I give my child a loaded pistol, which I tell him to discharge at a serpent on his way where I have ordered him. I know perfectly well when I give him the pistol that he will carelessly blow his own brains out with its contents, and the serpent will go unhurt; the child's end happens, accordingly. I leave the reader to judge, whether I am the murderer of my child; my conscience would inform me.

The Mediator suffered the penalty of the law to reinstate man in a state of probation; God made a revelation to mankind for their instruction; he inspired the ancient prophets to speak of the things of his kingdom; sent his holy Spirit into the world to lead and guide man into all truth; and all this is done from the pure benevolence of God towards a sinful world, for its everlasting welfare, but all upon uncertainties! After all, man has it in his power to frustrate the whole plan of grace, and render it abortive!

On the other hand, it was possible for every son and daughter of Adam to accept of Christ on the very easy terms of Gospel obedience, and thereby to have secured the heavenly kingdom. This being granted, who knows they will not do it? Things that are possible, may be done; and who can say, for certainty, that those things which are possible, will not be effected ? If it be an absolute certainty that any will finally fail of gaining the prize, it is also an absolute certainty that they have no possible opportunity for it: -- If there be an opportunity, and the prize be attainable by all, there is at least some room for hope; and were it the real Christian hope, it would be like an anchor to the soul, both sure and steadfast; but being founded in the creature, and not in God, it is wavering and doubtful.

On this system, it must be absurd to argue the certainty of the endless misery of any of the family of man, as the salvation of the whole is possible. God, out of love to his creatures, made it possible for them all to obtain salvation; indeed, it is his will that all should be saved from their sins; it is also the will of Christ, and of the Holy Spirit; it is the will of all holy beings in heaven, and of the saints on earth; prayers are daily offered up from the altar of sacrifice for its accomplishment. And if it be not done, the whole Godhead will be disappointed; mourning, instead of rejoicing, will be the employment of holy angels; and the saints will be stung with the keenest sensations of grief.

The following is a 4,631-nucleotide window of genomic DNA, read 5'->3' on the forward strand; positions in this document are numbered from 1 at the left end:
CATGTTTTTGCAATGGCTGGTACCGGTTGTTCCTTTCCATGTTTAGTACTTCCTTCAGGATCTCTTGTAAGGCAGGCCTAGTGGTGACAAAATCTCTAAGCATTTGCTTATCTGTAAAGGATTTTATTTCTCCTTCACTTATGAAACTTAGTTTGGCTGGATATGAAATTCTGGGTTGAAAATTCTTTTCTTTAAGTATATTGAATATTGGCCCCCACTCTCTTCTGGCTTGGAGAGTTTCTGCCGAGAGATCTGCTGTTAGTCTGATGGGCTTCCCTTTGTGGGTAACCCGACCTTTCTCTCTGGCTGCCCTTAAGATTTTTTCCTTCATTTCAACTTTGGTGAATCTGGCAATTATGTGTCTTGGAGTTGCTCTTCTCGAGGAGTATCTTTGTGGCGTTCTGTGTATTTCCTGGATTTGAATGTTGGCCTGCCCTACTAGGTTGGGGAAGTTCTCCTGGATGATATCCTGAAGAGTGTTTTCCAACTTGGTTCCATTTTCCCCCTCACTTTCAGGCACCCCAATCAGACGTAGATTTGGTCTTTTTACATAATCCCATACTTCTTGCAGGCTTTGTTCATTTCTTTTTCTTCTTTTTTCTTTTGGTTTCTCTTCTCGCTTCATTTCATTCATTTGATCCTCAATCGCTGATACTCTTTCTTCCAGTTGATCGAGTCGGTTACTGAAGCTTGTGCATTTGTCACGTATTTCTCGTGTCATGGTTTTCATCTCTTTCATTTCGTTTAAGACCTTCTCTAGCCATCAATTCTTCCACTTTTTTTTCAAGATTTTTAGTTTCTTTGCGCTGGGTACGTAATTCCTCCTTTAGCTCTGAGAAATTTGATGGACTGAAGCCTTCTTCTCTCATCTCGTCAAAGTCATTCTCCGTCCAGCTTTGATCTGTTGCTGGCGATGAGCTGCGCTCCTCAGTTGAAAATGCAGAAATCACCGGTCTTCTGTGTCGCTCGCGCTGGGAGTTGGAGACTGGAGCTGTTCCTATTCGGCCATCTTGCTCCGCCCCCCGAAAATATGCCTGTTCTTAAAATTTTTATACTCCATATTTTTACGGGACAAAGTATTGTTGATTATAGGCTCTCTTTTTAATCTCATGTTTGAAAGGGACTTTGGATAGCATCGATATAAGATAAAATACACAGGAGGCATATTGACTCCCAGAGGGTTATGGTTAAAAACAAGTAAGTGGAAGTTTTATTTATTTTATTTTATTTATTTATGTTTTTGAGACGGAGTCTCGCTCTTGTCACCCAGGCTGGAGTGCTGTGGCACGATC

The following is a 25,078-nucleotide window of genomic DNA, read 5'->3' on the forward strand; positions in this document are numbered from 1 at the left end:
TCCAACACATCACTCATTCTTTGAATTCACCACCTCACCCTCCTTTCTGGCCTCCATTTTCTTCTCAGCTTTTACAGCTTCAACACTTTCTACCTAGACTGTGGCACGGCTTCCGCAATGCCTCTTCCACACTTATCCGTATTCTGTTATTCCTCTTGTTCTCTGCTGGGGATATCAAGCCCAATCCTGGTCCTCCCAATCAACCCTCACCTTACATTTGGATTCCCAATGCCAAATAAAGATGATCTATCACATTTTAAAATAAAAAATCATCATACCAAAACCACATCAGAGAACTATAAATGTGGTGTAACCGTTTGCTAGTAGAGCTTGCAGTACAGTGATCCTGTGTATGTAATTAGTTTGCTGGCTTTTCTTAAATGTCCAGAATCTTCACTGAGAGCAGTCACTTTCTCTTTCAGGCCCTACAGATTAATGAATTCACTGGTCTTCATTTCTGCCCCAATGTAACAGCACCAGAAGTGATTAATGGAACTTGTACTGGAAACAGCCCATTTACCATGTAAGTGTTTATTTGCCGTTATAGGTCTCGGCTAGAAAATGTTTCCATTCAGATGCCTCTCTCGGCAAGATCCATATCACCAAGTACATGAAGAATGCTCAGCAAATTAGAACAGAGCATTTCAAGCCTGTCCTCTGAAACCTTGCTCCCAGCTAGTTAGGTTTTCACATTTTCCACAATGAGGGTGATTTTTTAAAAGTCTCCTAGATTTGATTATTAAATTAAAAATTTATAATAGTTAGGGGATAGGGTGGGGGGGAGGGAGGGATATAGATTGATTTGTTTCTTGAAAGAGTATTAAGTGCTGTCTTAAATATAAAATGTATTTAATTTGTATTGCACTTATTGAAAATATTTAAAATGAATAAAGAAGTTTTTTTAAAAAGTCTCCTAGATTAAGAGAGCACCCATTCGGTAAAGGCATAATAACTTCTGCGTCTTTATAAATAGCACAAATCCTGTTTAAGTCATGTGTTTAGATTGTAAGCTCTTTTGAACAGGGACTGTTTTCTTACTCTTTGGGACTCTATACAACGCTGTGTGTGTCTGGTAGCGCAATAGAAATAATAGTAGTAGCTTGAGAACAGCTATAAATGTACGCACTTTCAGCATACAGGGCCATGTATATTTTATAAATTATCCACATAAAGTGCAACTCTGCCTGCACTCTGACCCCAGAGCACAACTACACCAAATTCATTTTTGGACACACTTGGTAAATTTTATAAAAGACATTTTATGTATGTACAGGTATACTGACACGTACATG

No one will dare to say he believes God can be disappointed in any of his purposes; therefore, those who believe in the system last examined must be dissatisfied with it, if their eyes should ever be opened to see its consequences.


Having examined those several systems of atonement, in as concise a method as was convenient, and having given my principal reasons for not adopting either, I now beg the attention of the reader to my second inquiry, viz. the necessity of atonement, and where satisfaction must be made.



* The actual wording of this key Bible passage is: "God is love; and he that dwelleth in love dwelleth in God, and God in him."

Continue to chapter 5: Necessity of Atonement.
Table of Contents.

Paragraphing and some punctuation altered for clarity. See the Preface to the 2011 Web Edition. Thanks to Russell Allen for an early version of this chapter.